On that day, representatives of the Maryland Jockey Club and the state’s horsemen signed a 10-year agreement that establishes a new economic structure for the sport. They resolved the crucial issue (and other peripheral ones) that had divided them for the past two years.
When Maryland belatedly legalized slot machines and earmarked a portion of the revenue for horse racing, the Stronach Group, the tracks’ parent company, inexplicably failed to make a bid to get slots at Laurel Park. The slot franchise in Anne Arundel County instead went to the Maryland Live casino. Yet a percentage of money from slots — wherever they are located — goes into racetrack purses, and the revenue from Maryland Live would give horsemen a windfall. But the Maryland Jockey Club was losing millions of dollars a year and had no incentive to operate more than a minimal racing schedule.
The track and the horsemen negotiated (often acrimoniously) for two years before they agreed on a logical plan. The horsemen ceded some of their slot revenue to management. If horsemen want to race more than 100 days per year, which they almost certainly will, they will pay a fee to the track for each additional day. Thus the Maryland Jockey Club gets the chance to make a reasonable profit. (The two sides also resolved other long-simmering issues; the MJC will close the costly Bowie training center and will build additional stalls at Laurel.)
Tom Chuckas, CEO of the tracks, says the importance of the 10-year deal is that it allows everybody in the industry to plan confidently for the future. Purses at the tracks, already bolstered by revenue from Maryland Live, now average around $245,000 a day. When new casinos in downtown Baltimore and Prince George’s County go into operation, that figure could approach $400,000 a day, putting Laurel and Pimlico in company with the nation’s elite tracks. Chuckas said, “Breeders can look ahead and breed Maryland horses. Owners can buy horses. And the Maryland Jockey Club can make plans for capital improvements. Now it’s easier to make an investment of substance.”
Understandably, trainers, owners, breeders and the tracks’ management are elated by their prospects. Yet the history of slot-machine subsidies in other states provides grounds for some skepticism.
At most of the tracks whose purses have been bolstered by slot money, the sport has not become more popular or self-sustaining. Thoroughbred tracks such as Parx (the former Philadelphia Park), Delaware Park and Presque Isle Downs, as well as just about all of the harness tracks with subsidies, have few fans in the grandstand and unimpressive betting totals. Even committed racing fans pay little attention to them.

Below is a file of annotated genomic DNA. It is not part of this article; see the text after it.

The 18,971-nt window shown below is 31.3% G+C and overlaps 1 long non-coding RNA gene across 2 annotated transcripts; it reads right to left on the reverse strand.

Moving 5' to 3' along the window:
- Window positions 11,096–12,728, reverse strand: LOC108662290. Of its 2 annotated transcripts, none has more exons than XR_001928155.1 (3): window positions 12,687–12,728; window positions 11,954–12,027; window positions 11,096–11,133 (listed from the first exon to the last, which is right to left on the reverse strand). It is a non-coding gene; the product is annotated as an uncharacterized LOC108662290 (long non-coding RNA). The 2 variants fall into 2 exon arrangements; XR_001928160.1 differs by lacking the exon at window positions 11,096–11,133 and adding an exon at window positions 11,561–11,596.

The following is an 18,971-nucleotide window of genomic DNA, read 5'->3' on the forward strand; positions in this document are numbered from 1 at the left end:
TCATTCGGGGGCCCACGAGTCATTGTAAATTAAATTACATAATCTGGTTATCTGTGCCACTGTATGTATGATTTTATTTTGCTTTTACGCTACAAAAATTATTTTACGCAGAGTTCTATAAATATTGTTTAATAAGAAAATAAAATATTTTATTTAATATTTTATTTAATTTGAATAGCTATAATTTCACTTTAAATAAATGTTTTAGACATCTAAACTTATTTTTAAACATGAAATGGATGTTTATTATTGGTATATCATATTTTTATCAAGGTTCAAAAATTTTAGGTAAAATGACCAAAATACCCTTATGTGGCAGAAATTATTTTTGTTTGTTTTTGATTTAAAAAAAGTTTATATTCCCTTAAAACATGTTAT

Most economists deplore what they call cross-subsidization, taking money from successful enterprises to prop up losers, and it’s hard to make a good case why states should force casinos to subsidize racetracks that can’t survive on their own merits.
Nevertheless, the Maryland horse industry is a special case; it deserves this help. The state’s tracks were profitable, and its breeding industry was an exemplary success until Maryland was crushed by competition from tracks with slot money. The subsidy for purses at Laurel and Pimlico levels the playing field. And the nature of the Dec. 14 deal makes Maryland different, too. At operations such as Parx, Delaware Park and Charles Town, which make huge profits from casino gambling, horse racing is largely irrelevant. But the Maryland Jockey Club won’t be in the slot business, and it has ample incentive to promote racing and to try to increase the sport’s business.
This will be no easy task. In the past, improving the decrepit facilities at Laurel and Pimlico might have lured more fans. But in an era when bettors can watch races on television at home and bet by phone, Laurel and Pimlico aren’t going attract big live crowds except on special days. But if the Maryland Jockey Club wants to attract the attention of horseplayers, there is one thing that it could and should do: reduce the takeout.
Over the years, the Maryland tracks have sought to increase purses by extracting more money from every betting dollar. They used to take 15 percent from each win bet; now the rate is 18 percent. The takeout from trifectas is an exorbitant 25.75 percent. (By contrast, Kentucky takes 19 percent from its trifectas.)
Now that the industry is about to be awash in money from Maryland Live and other casinos, there is no justification for squeezing every possible dollar from its customers. A substantial takeout reduction would appeal to simulcast bettors across the country and boost wagering on Maryland races. And it would contain an element of fairness. When a relatively small number of breeders, trainers and owners are going to enjoy a windfall from the new economics of Maryland racing, the industry should give a small break to the betting public that has continued to support the game.